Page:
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Anyone considering giving (or heeding) unqualified medical advice may do well to pay attention: A man has died after ingesting a chemical meant to clean aquariums that he confused with chloroquine, an anti-malaria drug.

In a grim twist, the man's wife told NBC News that they took the cleaning agent after seeing U.S. President Donald Trump tout chloroquine's potential in the fight against the coronavirus.

Several public figures have seized on chloroquine in recent weeks. On March 16, for instance, Tesla CEO Elon Musk — who, like Trump, is neither a doctor, chemist, pharmacologist, or medical professionals of any kind — hyped the drug's potential to his 32.7 million Twitter followers:

Days later, Trump also sang the praises of chloroquine against COVID-19 during press briefings on March 19 and March 20. Trump's optimism about chloroquine came alongside the completely incorrect statement that FDA had fast-tracked off-label use of it to treat COVID-19.

The unidentified couple, having seen Trump boast of the drug as a potential panacea, decided to take some chloroquine phosphate they had sitting around the house in tablet form, mixed with a liquid. That's in contrast to hydroxychloroquine, which is used more conventionally as an antiviral drug and seems to be more dangerous.

Per CNN: "Hydroxychloroquine is what's known as an analog of chloroquine, meaning the two have similar structures but different chemical and biological properties. The former is considered the less toxic derivative, according to studies."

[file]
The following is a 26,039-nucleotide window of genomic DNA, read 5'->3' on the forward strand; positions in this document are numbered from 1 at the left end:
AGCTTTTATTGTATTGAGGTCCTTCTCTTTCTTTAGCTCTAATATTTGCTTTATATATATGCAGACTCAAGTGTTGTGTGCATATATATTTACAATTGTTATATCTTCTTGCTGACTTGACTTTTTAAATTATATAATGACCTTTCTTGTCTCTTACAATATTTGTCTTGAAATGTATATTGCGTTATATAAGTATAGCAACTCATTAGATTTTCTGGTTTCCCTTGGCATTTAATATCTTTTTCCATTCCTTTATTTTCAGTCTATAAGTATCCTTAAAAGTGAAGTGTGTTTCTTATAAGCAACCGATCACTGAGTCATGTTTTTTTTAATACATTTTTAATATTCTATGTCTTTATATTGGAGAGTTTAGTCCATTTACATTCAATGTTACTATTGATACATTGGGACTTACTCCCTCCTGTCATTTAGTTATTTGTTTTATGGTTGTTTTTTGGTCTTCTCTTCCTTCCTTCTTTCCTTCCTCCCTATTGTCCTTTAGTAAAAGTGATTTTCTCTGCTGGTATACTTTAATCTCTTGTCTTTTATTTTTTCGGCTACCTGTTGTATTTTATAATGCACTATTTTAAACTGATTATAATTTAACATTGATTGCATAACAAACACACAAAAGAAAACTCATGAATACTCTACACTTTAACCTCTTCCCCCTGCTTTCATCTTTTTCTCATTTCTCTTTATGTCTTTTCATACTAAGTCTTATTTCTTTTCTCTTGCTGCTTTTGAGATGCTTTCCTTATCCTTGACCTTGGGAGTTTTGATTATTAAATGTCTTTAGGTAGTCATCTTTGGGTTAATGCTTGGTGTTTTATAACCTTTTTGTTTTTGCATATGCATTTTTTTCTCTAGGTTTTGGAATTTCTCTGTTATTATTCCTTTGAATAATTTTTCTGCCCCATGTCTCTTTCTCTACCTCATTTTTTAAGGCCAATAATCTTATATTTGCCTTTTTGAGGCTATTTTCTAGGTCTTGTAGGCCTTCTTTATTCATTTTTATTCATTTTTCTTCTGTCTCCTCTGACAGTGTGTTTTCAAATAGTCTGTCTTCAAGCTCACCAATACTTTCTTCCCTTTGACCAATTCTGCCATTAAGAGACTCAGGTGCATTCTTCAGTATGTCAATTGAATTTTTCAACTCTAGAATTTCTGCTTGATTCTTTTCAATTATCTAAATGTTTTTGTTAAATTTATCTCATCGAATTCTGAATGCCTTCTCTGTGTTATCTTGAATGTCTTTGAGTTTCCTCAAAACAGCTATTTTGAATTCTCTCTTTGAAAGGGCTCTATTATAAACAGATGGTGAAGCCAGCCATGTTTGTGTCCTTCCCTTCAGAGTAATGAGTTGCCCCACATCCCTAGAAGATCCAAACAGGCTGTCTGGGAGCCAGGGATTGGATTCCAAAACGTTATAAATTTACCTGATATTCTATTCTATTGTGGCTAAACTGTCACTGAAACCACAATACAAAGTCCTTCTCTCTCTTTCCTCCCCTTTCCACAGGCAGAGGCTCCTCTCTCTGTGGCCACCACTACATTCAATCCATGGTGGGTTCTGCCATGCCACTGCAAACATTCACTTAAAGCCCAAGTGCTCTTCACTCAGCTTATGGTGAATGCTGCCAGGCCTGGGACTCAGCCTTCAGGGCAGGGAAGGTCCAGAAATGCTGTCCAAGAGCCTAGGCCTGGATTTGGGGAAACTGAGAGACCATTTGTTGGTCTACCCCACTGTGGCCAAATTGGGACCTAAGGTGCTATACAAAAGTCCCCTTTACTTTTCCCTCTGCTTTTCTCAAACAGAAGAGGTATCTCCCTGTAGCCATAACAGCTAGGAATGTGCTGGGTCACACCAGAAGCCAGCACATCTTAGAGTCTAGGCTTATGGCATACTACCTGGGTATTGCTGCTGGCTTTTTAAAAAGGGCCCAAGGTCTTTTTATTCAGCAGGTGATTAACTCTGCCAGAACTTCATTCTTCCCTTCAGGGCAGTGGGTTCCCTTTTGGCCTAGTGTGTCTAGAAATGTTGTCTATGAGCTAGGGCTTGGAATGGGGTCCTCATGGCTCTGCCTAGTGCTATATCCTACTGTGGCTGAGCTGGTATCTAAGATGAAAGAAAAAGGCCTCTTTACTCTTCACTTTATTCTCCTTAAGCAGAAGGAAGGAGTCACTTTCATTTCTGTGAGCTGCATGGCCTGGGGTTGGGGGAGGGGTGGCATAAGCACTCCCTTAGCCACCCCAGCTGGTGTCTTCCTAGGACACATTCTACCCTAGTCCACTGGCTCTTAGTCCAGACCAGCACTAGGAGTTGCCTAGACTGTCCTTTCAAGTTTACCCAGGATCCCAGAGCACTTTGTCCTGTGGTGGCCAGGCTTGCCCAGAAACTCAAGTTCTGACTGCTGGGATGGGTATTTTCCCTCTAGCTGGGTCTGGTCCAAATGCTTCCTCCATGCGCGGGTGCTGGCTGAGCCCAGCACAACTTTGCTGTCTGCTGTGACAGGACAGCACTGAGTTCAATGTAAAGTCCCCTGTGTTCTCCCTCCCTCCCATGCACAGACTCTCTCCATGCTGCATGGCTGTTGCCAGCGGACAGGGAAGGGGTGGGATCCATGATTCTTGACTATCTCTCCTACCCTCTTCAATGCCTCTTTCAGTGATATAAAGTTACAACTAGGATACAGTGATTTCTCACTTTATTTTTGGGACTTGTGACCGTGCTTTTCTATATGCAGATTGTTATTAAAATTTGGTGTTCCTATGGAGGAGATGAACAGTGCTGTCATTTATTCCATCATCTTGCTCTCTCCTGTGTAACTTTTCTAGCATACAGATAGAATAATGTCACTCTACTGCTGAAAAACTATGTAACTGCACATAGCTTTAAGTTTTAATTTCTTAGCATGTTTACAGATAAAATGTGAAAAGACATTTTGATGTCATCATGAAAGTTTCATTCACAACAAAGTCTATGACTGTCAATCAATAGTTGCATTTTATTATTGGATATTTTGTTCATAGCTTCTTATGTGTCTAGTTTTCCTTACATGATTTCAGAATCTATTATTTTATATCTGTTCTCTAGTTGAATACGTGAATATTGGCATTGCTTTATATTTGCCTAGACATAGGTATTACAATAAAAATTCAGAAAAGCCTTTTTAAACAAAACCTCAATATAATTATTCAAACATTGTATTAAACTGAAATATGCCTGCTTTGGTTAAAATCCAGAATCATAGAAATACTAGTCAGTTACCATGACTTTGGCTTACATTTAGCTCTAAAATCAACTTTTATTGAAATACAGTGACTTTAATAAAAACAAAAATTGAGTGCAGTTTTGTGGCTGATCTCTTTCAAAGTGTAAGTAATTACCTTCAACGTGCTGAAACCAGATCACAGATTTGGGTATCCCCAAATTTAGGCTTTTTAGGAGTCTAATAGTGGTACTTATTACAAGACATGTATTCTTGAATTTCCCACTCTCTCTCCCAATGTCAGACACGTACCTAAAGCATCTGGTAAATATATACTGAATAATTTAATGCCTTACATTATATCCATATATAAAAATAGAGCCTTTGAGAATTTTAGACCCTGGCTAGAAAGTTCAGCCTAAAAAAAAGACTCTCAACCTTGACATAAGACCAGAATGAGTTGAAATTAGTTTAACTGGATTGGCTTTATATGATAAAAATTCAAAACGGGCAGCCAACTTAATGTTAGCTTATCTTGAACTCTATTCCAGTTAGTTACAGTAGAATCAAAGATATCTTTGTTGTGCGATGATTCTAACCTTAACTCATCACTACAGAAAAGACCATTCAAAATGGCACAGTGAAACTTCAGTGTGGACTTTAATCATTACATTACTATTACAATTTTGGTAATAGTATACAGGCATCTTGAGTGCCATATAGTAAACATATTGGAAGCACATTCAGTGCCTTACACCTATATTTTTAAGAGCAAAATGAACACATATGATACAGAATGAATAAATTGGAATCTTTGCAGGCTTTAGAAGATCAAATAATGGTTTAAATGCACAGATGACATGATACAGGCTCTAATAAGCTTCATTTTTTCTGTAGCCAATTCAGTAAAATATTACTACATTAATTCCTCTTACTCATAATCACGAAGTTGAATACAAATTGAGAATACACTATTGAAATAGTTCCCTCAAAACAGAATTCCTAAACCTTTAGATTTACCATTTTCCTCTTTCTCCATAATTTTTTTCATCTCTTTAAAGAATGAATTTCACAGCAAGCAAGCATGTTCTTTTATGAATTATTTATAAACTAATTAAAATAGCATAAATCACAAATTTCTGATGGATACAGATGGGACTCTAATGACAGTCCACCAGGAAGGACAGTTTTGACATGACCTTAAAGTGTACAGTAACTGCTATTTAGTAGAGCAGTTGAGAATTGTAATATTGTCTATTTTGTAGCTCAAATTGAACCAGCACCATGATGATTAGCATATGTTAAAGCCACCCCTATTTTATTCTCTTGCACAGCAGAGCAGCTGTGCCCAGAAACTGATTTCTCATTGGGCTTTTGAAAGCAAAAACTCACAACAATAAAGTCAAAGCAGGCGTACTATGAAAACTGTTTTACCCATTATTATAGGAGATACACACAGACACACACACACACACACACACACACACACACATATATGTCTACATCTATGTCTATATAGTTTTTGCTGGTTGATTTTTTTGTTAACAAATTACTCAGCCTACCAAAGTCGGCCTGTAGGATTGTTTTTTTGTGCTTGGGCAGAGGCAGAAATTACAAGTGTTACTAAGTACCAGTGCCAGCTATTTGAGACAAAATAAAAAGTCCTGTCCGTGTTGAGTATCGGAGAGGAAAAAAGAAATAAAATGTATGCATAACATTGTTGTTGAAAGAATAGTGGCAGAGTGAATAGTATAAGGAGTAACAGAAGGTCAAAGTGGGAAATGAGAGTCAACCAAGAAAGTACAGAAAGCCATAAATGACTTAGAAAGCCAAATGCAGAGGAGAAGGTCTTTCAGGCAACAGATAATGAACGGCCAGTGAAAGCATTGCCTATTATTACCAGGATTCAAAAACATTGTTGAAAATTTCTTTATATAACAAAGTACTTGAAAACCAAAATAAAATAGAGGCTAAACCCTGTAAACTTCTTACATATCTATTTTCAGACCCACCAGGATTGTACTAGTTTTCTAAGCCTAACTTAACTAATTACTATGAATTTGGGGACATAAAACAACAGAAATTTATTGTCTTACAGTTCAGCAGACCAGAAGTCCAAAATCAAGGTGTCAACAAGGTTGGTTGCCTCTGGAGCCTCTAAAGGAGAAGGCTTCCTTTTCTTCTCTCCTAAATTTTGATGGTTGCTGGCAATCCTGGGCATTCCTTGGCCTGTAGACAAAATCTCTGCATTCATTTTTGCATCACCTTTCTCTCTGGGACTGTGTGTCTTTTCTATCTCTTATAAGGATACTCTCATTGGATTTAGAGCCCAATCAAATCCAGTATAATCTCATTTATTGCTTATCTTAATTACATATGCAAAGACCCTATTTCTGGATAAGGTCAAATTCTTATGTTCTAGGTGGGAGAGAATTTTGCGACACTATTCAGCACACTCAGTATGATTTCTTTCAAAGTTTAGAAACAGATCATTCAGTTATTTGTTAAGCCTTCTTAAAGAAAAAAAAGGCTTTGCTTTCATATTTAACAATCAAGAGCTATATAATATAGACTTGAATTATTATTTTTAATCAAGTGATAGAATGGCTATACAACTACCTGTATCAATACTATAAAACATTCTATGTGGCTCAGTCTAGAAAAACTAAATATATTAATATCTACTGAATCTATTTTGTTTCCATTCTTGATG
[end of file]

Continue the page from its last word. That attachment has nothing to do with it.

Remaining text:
Furthermore, we don't know the brand or dosage the couple took, whether the tablets contained any other ingredients, or whether they had any preexisting conditions that might have led to dangerous complications.

But it's not hard to imagine an elderly couple, panicked about a deadly virus ripping through the nation, hearing the President tout a miracle drug that he said is "not going to kill anybody" — and in a panic, attempting to save themselves.

Which is what they did. Having heard Trump tell the nation that the anti-malarial treatment against COVID-19 was a "game-changer," they tried whatever they had in their house to protect themselves.

Per NBC News, this is what happened:

"I started vomiting," the woman told NBC News. "My husband started developing respiratory problems and wanted to hold my hand." She called 911. The emergency responders "were asking a lot of questions" about what they'd consumed. "I was having a hard time talking, falling down." Shortly after he arrived at the hospital, her husband died.

This is what the woman had to say, after:

We cannot stress this enough: If you attempt to self-medicate against any potentially deadly disease — and especially the coronavirus — using any kind of treatment that has not been approved by the FDA, the CDC, or a licensed healthcare provider, you will be taking your life into your own hands. And if you are the one promoting those treatments, you'll be taking others' into yours.

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